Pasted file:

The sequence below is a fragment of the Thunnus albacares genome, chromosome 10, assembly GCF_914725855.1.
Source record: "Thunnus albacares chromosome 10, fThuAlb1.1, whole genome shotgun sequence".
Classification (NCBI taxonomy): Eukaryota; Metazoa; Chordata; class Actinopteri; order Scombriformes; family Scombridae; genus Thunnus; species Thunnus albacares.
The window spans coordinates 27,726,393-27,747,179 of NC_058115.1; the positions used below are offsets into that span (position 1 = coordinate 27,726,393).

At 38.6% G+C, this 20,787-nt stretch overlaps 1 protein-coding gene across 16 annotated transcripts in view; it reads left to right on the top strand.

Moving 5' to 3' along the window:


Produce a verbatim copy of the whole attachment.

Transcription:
The sequence below is a fragment of the Thunnus albacares genome, chromosome 10, assembly GCF_914725855.1.
Source record: "Thunnus albacares chromosome 10, fThuAlb1.1, whole genome shotgun sequence".
Classification (NCBI taxonomy): Eukaryota; Metazoa; Chordata; class Actinopteri; order Scombriformes; family Scombridae; genus Thunnus; species Thunnus albacares.
The window spans coordinates 27,726,393-27,747,179 of NC_058115.1; the positions used below are offsets into that span (position 1 = coordinate 27,726,393).

At 38.6% G+C, this 20,787-nt stretch overlaps 1 protein-coding gene across 16 annotated transcripts in view; it reads left to right on the top strand.

Moving 5' to 3' along the window: